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Hyde Park in Dutchess County, New York — The American Northeast (Mid-Atlantic)
 

Franklin D. Roosevelt Presidential Library

 
 
Franklin D. Roosevelt Presidential Library Marker image. Click for full size.
By Michael Herrick, May 7, 2015
1. Franklin D. Roosevelt Presidential Library Marker
Inscription.  
The building in front of you is the nation’s first presidential library. FDR was deeply involved in every facet of the library’s development. He envisioned the library as a place where the public could examine the evidence of his Presidency and draw their own conclusions about his legacy. He chose a Dutch Colonial style of architecture for the building to represent a sense of endurance. The library opened on June 30, 1941.

FDR inspects the beginnings of the Franklin D. Roosevelt Library on September 23, 1939, (above) with his grandaughters Sara and Kate.

FDR’s original sketch for the library (right)

The library houses important documents like the rough draft of the “Day of Infamy” speech (far right). FDR wrote this speech, December 7, 1941, shortly after the bombing of Pearl Habor.
 
Erected by National Park Service, U.S. Department of the Interior.
 
Topics and series. This historical marker is listed in these topic lists: ArchitectureCharity & Public Work
Franklin D. Roosevelt Presidential Library Marker image. Click for full size.
By Michael Herrick, May 7, 2015
2. Franklin D. Roosevelt Presidential Library Marker
(West Face)
. In addition, it is included in the Former U.S. Presidents: #32 Franklin D. Roosevelt series list.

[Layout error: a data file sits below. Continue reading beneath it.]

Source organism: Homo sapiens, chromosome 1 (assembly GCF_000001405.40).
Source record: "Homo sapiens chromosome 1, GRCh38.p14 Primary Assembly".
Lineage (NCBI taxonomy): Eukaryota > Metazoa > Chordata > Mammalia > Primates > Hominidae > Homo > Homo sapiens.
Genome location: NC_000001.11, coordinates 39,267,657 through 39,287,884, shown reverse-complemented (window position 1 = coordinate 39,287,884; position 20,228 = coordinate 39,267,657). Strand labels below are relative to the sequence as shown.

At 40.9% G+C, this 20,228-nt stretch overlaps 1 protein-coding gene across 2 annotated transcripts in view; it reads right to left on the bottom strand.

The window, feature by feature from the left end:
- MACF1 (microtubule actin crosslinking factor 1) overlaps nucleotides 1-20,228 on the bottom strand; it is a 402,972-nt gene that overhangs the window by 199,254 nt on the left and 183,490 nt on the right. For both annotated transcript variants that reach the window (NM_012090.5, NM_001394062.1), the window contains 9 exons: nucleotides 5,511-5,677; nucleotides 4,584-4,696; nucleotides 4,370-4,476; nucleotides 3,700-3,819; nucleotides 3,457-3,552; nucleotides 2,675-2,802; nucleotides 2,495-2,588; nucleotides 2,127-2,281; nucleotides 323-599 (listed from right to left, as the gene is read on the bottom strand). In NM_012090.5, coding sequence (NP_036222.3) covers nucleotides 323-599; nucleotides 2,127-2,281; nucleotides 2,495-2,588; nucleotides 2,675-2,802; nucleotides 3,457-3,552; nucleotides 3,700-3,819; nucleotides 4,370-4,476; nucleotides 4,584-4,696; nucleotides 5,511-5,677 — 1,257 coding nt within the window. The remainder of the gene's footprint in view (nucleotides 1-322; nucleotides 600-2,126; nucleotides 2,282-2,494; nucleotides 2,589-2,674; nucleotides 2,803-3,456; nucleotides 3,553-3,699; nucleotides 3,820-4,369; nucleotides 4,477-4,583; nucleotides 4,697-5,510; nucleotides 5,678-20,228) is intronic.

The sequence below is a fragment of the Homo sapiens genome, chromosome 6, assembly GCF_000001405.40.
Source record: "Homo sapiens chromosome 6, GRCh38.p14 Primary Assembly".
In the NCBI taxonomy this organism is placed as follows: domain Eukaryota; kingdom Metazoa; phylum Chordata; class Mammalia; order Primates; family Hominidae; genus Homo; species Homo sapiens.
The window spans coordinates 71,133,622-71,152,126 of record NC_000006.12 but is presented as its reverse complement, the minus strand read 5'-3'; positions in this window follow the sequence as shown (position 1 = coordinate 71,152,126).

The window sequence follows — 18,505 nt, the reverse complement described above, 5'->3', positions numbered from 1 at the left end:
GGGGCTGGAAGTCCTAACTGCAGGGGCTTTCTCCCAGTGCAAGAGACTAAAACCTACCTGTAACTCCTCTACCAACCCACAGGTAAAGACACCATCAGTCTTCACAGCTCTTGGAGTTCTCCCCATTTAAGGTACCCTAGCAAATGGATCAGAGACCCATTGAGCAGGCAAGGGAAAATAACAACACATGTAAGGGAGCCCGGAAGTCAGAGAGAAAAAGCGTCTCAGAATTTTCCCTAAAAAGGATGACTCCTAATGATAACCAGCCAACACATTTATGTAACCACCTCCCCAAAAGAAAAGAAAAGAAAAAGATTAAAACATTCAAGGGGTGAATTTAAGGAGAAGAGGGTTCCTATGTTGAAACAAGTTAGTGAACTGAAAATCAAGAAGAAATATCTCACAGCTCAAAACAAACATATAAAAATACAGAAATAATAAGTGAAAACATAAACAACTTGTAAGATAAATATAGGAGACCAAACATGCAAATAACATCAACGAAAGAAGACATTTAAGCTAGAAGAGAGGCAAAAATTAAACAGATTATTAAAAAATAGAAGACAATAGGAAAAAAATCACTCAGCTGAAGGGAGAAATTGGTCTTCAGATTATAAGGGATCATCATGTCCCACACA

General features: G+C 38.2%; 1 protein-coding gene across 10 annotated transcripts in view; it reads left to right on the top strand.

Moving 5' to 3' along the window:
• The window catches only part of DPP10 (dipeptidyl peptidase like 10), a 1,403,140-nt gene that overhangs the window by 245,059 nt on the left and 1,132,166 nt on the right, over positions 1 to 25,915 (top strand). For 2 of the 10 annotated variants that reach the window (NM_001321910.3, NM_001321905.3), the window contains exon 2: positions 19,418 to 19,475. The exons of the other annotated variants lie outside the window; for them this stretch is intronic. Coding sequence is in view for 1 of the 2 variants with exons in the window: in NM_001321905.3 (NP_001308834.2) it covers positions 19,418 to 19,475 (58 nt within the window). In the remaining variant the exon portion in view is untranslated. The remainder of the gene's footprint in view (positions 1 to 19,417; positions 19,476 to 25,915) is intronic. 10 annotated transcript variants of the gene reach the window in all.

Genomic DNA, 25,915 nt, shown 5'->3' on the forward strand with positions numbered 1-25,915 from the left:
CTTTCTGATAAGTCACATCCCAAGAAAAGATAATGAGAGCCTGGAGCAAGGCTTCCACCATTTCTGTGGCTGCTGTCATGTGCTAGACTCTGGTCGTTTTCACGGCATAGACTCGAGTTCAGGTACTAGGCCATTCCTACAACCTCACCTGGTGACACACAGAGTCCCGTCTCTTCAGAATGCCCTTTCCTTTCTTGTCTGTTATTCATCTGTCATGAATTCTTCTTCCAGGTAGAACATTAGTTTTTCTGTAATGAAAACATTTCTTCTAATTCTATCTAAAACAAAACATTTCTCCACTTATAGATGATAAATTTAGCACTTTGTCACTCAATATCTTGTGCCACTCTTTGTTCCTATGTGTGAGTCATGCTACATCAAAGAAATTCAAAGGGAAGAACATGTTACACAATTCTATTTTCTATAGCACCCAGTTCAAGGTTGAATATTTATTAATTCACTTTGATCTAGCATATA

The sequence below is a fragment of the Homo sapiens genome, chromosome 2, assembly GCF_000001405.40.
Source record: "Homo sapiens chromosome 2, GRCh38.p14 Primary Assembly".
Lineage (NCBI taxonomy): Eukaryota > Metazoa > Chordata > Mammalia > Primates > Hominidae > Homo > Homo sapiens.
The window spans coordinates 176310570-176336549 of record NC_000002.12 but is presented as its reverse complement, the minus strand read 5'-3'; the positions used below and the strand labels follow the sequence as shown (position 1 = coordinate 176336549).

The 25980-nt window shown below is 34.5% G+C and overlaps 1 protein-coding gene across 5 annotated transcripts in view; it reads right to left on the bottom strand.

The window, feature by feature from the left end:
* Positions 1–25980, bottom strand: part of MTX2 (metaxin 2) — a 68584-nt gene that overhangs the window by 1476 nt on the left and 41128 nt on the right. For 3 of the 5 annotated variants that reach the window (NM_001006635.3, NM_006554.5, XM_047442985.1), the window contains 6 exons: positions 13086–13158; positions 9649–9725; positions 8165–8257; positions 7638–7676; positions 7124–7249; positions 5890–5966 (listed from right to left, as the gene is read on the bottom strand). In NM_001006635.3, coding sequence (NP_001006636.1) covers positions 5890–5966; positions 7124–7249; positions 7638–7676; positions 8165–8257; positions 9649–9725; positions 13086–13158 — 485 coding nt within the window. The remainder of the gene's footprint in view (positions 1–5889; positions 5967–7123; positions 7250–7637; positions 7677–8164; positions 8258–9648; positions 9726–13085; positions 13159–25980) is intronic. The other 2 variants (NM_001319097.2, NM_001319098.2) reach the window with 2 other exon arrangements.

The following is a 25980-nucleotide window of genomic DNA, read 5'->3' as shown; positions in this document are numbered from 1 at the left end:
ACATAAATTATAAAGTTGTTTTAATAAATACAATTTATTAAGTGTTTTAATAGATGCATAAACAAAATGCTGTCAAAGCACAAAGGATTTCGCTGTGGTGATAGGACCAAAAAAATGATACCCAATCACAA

Location. 41° 46.091′ N, 73° 56.065′ W. Marker is in Hyde Park, New York, in Dutchess County. Marker can be reached from the intersection of Albany Post Road (U.S. 9) and FDR Drive, on the left when traveling north. Located on the grounds of the Home of Franklin D. Roosevelt. Touch for map. Marker is at or near this postal address: 4097 Albany Post Road, Hyde Park NY 12538, United States of America. Touch for directions.
 
Other nearby markers. At least 8 other markers are within 2 miles of this marker, measured as the crow flies. The World Mourns (within shouting distance of this marker); Home by the Hudson (about 300 feet away, measured in a direct line); Springwood (about 300 feet away); The heart of Franklin Roosevelt (about 300 feet away); Preserving a President’s View (about 600 feet away); New Guinea Community Site (approx. 1.4 miles away); Firefighter Paul Tegtmeier (approx. 1.4 miles away); Hyde Park RR Station (approx. 1½ miles away). Touch for a list and map of all markers in Hyde Park.
 
Also see . . .  Home of Franklin D. Roosevelt, National Park Service. (Submitted on May 9, 2015, by Michael Herrick of Southbury, Connecticut.)
 
Franklin D. Roosevelt Presidential Library image. Click for full size.
By Michael Herrick, May 7, 2015
3. Franklin D. Roosevelt Presidential Library
(East Face and Entrance)
View East, Towards Rt 9. image. Click for full size.
By Michael Herrick, May 7, 2015
4. View East, Towards Rt 9.
President Roosevelt used the large hayfield between here and Route 9 for farming, and he often expressed the hope that the practice would continue after his death. His wishes, thus far, have been carried out.
It was the President’s belief that the field had been farmed by the Indians long before it was taken over by the Dutch and English colonists. As proof, he pointed to the several large oaks in the field, some of which still exist. Their spreading lower branches he said, could have developed only in open spaces, and the only open spaces in Dutchess County before the colonial period were the Indian Cornfields.
 
 
Credits. This page was last revised on November 27, 2019. It was originally submitted on May 9, 2015, by Michael Herrick of Southbury, Connecticut. This page has been viewed 588 times since then and 4 times this year. Photos:   1, 2, 3, 4. submitted on May 9, 2015, by Michael Herrick of Southbury, Connecticut.
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Feb. 27, 2021